Stephanie Tubbs Jones, his successor in Congress, as she was
deciding whether to give up her seat in Congress to run for mayor.
But he doesn't hide his opinion either that, in the absence of Mike
White, no other black politician has a chance to be elected.
"I am painfully aware that Stephanie Tubbs Jones is the only black
politician in Cleveland with the stature to be elected mayor to
succeed Mike White," he says. "And I am cognizant of the fact that
after Carl left office, it took 20 years before we saw another black
Stokes says he is struck that there is such a dearth of black
political talent in Cleveland at a time when the city's black
population is much larger proportionally than in his brother's day.
"It's a loss of political progress," he says mournfully.
But asked why he thinks no other strong black candidates have
emerged, Stokes says he has no idea. For all his efforts in Congress
to promote educational opportunities for minorities, and to prod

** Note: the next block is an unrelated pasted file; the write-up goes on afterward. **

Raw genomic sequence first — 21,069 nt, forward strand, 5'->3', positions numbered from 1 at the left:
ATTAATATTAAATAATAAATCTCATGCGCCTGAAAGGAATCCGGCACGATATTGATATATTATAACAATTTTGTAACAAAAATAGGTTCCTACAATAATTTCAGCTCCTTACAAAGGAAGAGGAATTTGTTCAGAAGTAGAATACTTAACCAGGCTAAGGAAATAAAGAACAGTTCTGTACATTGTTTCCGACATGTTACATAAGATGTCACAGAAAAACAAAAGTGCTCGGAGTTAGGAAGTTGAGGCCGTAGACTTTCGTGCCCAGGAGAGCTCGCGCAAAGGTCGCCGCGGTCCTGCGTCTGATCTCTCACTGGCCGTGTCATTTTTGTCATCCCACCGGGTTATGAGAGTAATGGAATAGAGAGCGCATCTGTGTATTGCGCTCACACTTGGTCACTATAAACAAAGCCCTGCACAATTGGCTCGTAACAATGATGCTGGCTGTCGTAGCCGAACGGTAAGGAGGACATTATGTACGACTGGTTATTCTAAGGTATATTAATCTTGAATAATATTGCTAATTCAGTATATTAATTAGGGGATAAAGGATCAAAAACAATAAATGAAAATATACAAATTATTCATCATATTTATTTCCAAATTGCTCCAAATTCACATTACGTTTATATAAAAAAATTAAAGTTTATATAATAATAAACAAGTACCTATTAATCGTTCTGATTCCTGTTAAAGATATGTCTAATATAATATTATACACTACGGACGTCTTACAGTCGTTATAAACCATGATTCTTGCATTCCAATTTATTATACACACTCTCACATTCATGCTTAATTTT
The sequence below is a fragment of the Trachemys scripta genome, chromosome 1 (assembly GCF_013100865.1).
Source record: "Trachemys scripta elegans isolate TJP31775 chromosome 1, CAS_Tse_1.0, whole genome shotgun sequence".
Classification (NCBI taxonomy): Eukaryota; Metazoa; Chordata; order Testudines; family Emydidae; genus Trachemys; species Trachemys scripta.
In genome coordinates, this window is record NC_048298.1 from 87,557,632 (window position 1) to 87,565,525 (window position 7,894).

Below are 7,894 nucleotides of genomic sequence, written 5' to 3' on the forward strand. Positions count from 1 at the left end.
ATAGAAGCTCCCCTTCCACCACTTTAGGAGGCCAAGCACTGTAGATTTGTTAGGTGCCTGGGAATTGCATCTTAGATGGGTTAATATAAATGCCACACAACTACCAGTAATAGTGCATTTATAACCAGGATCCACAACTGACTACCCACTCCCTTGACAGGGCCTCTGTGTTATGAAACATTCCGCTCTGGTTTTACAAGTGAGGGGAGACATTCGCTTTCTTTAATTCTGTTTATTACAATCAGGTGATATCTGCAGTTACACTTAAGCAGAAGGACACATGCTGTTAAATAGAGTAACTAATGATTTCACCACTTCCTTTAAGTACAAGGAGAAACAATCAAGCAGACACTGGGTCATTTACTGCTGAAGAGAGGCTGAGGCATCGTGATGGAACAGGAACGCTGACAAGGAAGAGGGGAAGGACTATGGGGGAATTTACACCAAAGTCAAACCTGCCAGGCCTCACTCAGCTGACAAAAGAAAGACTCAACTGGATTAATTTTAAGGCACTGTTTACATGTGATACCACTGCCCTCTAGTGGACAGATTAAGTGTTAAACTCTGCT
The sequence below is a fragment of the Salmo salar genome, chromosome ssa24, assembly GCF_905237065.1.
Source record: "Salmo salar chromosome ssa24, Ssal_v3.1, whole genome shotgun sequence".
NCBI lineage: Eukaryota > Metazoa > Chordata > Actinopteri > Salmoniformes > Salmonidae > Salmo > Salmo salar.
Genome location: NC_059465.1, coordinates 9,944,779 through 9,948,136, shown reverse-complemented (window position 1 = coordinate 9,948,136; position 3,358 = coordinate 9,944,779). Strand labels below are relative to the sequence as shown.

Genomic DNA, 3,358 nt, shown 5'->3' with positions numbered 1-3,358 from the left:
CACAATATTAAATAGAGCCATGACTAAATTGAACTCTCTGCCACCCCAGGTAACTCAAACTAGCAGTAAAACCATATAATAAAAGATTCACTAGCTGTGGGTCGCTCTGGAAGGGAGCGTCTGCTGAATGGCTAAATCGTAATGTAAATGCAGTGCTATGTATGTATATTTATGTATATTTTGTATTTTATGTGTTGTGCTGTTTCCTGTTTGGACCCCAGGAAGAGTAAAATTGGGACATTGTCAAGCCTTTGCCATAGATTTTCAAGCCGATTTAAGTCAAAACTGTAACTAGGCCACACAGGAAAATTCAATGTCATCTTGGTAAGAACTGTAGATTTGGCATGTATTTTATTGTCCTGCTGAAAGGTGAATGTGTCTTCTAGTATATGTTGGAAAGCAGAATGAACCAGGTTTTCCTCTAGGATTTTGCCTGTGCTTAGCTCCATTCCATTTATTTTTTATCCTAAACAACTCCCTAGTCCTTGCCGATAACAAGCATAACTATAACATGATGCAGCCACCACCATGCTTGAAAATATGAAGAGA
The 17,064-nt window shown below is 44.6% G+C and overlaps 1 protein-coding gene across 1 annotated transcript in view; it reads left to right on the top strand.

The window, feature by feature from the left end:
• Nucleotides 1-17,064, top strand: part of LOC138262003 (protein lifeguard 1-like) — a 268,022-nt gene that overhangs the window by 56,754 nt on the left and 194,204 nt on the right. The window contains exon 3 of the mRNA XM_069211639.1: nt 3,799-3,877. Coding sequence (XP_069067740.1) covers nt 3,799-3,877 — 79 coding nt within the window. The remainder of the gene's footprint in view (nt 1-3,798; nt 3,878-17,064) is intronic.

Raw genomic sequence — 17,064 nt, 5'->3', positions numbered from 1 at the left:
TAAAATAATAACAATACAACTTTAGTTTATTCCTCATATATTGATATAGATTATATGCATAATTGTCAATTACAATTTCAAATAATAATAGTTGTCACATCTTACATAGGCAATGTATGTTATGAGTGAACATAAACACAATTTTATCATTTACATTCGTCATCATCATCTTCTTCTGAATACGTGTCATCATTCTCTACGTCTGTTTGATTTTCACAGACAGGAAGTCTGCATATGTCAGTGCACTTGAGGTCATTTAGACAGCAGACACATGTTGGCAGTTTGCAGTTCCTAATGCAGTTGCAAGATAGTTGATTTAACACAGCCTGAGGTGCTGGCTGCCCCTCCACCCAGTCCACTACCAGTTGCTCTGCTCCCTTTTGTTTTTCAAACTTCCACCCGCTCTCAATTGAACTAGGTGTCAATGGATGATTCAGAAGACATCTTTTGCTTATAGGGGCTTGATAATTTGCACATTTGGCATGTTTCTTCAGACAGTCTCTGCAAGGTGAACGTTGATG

agencies like NIH to hire more minorities, he says the secrets to
success are sometimes mysterious.
In his own case, he says, it all goes back to a hard-working mother
in the projects who cleaned people's homes for a living and never
let her sons forget that she expected them to do better. Constantly
when he was growing up, Stokes says, his mother would harangue him
and his brother to "be somebody" and "get something in your heads so
you don't have to work with your hands like I had to."
But he never really understood what she meant, he says, until one
day when she was sick and he walked into her room and took her hands
in his, trying to comfort her.
"We were living there in the projects, I was in high school, and I
heard her moaning in pain. I went into the bedroom. The bedroom was
dark and I sat beside the bed and took her hands and felt these
hard, calloused hands," he says. "That is the first time I
understood what she meant when she said, 'Get something in your
heads so you don't have to work with your hands.' She'd never said:
'I have calloused hands from trying to get you an education.' "
Auster is a senior writer in
The Plain Dealer's Washington, DC, bureau.
firstname.lastname@example.org, Phone: 216-999-5335